Wednesday, April 13, 2005

The future of transit funding

This post is for all the policy wonks in the house. . . .everybody say yeeah. OK. So why is transit broke? Four reasons why the 1983 deal doesn't work as well in 2005. 1. Federal operating support dried up. Tax cuts for the rich instead. . . or a Clintonian balanced budget. That hurts a lot. 2. Operating dollars now go to capital debt service because there is a lack of other capital dollars like state bonds to finance debt. 3. Paratransit did not exist in 1983. Now the paratransit budget for the CTA is larger than the deficit (70 million versus 55 million, but I need to double check those figures. 4. Security costs, most of which are typical BS overreactions to 9-11. It's like these security guards at the Capitol who usually sit around doing nothing and a few hours a day do crowd control. And they make schoolkids line up outside to go through the metal detector. Anyway, those are the four cost drivers unanticipated in 1983. The other big problem is that we basically run transit off the sales tax, and the internet and the lack of service sales tax means that our revenues from the traditional brick and mortar sales tax are flat. That is not good long term for expansion. There isn't enough money there. So the future means both a new formula so that suburban Cook doesn't get screwed over and new revenues besides the sales tax, if we want expanded service like the Circle Line or suburb to suburb transit on the STAR line. Procedurally, Chairwoman Hamos asked the Speaker to charge the committee with the task of building a regional consensus with summer and fall hearings all over the six county area and look to pass something big at the end of the 2006 session.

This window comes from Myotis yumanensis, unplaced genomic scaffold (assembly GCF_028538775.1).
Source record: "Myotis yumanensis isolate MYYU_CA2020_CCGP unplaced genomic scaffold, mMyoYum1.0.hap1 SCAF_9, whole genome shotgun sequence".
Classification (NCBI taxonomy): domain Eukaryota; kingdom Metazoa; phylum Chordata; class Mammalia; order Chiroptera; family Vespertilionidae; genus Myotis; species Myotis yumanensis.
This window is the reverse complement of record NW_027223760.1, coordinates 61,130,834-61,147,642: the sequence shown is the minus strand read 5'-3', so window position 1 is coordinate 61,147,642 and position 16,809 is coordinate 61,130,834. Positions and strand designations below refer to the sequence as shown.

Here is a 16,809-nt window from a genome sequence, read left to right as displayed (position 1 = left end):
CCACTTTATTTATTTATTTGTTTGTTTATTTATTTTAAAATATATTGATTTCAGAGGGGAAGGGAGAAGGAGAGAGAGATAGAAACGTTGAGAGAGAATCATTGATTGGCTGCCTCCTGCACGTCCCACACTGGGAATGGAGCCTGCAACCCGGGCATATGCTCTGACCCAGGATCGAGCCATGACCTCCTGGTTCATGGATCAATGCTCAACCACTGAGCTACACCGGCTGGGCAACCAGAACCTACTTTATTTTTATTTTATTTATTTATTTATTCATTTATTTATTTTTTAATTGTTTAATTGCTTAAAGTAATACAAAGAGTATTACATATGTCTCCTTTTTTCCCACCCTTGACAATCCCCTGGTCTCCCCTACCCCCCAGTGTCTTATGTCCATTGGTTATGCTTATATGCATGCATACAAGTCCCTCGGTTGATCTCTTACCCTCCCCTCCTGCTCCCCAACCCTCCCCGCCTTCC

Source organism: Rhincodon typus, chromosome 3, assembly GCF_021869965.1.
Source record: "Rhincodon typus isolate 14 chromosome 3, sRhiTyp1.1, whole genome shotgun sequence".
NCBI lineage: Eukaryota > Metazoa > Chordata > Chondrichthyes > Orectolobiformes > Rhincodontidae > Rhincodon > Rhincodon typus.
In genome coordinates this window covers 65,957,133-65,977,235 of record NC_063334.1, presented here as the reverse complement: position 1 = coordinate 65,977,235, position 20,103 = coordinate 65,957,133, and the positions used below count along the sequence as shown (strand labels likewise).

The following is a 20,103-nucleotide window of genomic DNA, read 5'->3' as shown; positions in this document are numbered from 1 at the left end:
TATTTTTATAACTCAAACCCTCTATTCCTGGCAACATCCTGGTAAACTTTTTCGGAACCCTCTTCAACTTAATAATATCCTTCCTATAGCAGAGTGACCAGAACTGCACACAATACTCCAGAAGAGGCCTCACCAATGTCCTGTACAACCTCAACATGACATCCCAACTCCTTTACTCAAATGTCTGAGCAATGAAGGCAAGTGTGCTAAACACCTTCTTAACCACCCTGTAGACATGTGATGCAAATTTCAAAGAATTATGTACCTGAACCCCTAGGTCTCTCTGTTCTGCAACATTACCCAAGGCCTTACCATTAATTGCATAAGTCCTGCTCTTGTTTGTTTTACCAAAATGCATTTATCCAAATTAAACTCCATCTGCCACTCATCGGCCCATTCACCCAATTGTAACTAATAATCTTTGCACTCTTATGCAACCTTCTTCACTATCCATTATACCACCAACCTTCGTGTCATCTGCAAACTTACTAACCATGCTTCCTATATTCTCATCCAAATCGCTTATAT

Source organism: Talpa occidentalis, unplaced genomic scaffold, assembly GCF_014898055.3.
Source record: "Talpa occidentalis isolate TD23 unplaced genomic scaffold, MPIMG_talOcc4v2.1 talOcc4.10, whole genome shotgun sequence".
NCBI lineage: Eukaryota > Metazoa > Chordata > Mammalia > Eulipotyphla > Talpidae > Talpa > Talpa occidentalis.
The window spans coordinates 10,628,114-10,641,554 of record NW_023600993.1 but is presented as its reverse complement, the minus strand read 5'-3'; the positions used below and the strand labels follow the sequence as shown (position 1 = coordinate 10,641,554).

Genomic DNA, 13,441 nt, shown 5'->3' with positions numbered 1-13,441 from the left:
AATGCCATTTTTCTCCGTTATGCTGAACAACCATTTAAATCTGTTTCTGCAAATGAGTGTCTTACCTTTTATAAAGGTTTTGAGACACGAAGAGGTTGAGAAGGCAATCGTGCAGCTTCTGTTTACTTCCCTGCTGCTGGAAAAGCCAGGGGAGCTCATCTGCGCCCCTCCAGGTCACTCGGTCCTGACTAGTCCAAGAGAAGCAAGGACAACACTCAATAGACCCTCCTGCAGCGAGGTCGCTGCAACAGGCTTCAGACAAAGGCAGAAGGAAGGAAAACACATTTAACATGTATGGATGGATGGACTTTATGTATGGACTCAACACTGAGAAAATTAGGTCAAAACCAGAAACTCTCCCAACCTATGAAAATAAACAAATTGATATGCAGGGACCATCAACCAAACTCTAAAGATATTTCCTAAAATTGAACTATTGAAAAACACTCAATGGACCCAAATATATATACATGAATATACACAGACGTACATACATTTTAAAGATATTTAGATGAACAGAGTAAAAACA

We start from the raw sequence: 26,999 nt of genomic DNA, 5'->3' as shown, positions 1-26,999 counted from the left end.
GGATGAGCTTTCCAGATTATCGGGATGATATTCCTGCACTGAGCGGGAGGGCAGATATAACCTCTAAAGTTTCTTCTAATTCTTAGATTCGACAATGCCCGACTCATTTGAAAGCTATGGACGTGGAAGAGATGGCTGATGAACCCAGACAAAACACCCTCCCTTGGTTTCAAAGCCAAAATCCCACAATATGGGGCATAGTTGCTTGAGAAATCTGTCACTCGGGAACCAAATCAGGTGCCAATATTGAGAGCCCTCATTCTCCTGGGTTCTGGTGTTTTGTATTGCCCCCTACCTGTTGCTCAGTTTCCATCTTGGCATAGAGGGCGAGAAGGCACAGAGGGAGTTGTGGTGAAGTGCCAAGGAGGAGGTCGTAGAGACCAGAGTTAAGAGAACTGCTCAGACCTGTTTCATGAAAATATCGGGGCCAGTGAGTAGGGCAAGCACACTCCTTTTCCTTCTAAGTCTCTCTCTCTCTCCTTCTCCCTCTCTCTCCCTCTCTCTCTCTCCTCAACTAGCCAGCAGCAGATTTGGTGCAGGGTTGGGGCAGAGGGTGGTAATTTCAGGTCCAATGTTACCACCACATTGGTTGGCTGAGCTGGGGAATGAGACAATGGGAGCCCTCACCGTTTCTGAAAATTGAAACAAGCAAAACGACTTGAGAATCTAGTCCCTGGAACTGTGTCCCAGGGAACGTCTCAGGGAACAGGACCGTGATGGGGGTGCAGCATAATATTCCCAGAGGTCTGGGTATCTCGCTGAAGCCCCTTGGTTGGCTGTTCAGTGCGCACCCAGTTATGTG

FightforJustice said...

No higher taxes unless and until the RTA board is restructured to better represent the collar counties where all the population growth has been. The RTA board hasn't been reapportioned since it was created in 1983, so the collars are underrepresented, while the City is overrepresented. No way the collars will agree to pay higher taxes unless they have equal representation (one person, one vote). Hamos must address this issue as well as where the new revenue will come from.

Anonymous said...

Agreed that RTA Board representation should account for population changes since 1983. However, RTA Board representation should also account for where transit riders live, primarily Cook County. How about taking the City out of the appointment process and giving half the Board slots to Cook County appointees and the rest to the collar counties.

For all your City vs. Suburban fight junkies, the CTA recently has made an effort to avoid getting into a zero-sum game with Metra and Pace. Now is the time for suburban Cook County, which subsidizes both the City and the collar counties, to step up and seize the agenda. The CTA is willing to play, now is the time for the suburban interests to step up and be productive.

Don't get Ladd behind!

Anonymous said...

Why should it be one person, one vote, if some of those people only pay 25 cents on the dollar?